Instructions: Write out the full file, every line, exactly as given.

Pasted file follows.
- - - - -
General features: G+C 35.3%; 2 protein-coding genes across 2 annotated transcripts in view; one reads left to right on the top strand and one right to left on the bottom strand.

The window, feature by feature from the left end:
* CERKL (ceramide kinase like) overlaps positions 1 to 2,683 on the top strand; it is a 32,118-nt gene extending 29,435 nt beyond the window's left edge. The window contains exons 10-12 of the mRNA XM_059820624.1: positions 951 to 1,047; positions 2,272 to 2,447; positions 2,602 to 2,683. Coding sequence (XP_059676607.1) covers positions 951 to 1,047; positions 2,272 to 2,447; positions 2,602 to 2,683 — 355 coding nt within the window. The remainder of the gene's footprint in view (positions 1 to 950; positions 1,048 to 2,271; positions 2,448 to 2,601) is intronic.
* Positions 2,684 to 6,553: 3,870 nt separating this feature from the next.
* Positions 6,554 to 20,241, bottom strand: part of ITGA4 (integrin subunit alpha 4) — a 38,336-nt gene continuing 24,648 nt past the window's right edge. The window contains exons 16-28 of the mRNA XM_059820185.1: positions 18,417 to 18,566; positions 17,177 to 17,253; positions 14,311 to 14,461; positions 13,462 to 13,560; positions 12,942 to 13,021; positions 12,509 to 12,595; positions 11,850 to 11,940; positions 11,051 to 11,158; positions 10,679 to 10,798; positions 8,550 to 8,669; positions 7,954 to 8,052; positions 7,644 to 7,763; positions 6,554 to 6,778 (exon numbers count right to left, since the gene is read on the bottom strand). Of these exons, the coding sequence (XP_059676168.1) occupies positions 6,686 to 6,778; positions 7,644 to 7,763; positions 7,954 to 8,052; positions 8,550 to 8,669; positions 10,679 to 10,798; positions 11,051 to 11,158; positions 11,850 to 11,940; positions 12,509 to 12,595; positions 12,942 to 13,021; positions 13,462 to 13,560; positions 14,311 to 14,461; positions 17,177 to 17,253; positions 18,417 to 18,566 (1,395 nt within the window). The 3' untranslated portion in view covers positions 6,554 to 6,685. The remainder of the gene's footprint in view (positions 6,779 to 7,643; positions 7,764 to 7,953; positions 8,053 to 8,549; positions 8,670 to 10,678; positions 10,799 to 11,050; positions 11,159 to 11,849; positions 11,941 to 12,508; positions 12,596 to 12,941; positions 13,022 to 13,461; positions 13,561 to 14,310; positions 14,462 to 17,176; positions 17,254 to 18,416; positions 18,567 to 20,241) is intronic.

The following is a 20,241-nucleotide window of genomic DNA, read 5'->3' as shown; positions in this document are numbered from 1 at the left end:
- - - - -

General features: G+C 35.3%; 2 protein-coding genes across 2 annotated transcripts in view; one reads left to right on the top strand and one right to left on the bottom strand.

The window, feature by feature from the left end:
* CERKL (ceramide kinase like) overlaps positions 1 to 2,683 on the top strand; it is a 32,118-nt gene extending 29,435 nt beyond the window's left edge. The window contains exons 10-12 of the mRNA XM_059820624.1: positions 951 to 1,047; positions 2,272 to 2,447; positions 2,602 to 2,683. Coding sequence (XP_059676607.1) covers positions 951 to 1,047; positions 2,272 to 2,447; positions 2,602 to 2,683 — 355 coding nt within the window. The remainder of the gene's footprint in view (positions 1 to 950; positions 1,048 to 2,271; positions 2,448 to 2,601) is intronic.
* Positions 2,684 to 6,553: 3,870 nt separating this feature from the next.
* Positions 6,554 to 20,241, bottom strand: part of ITGA4 (integrin subunit alpha 4) — a 38,336-nt gene continuing 24,648 nt past the window's right edge. The window contains exons 16-28 of the mRNA XM_059820185.1: positions 18,417 to 18,566; positions 17,177 to 17,253; positions 14,311 to 14,461; positions 13,462 to 13,560; positions 12,942 to 13,021; positions 12,509 to 12,595; positions 11,850 to 11,940; positions 11,051 to 11,158; positions 10,679 to 10,798; positions 8,550 to 8,669; positions 7,954 to 8,052; positions 7,644 to 7,763; positions 6,554 to 6,778 (exon numbers count right to left, since the gene is read on the bottom strand). Of these exons, the coding sequence (XP_059676168.1) occupies positions 6,686 to 6,778; positions 7,644 to 7,763; positions 7,954 to 8,052; positions 8,550 to 8,669; positions 10,679 to 10,798; positions 11,051 to 11,158; positions 11,850 to 11,940; positions 12,509 to 12,595; positions 12,942 to 13,021; positions 13,462 to 13,560; positions 14,311 to 14,461; positions 17,177 to 17,253; positions 18,417 to 18,566 (1,395 nt within the window). The 3' untranslated portion in view covers positions 6,554 to 6,685. The remainder of the gene's footprint in view (positions 6,779 to 7,643; positions 7,764 to 7,953; positions 8,053 to 8,549; positions 8,670 to 10,678; positions 10,799 to 11,050; positions 11,159 to 11,849; positions 11,941 to 12,508; positions 12,596 to 12,941; positions 13,022 to 13,461; positions 13,561 to 14,310; positions 14,462 to 17,176; positions 17,254 to 18,416; positions 18,567 to 20,241) is intronic.

The following is a 20,241-nucleotide window of genomic DNA, read 5'->3' as shown; positions in this document are numbered from 1 at the left end: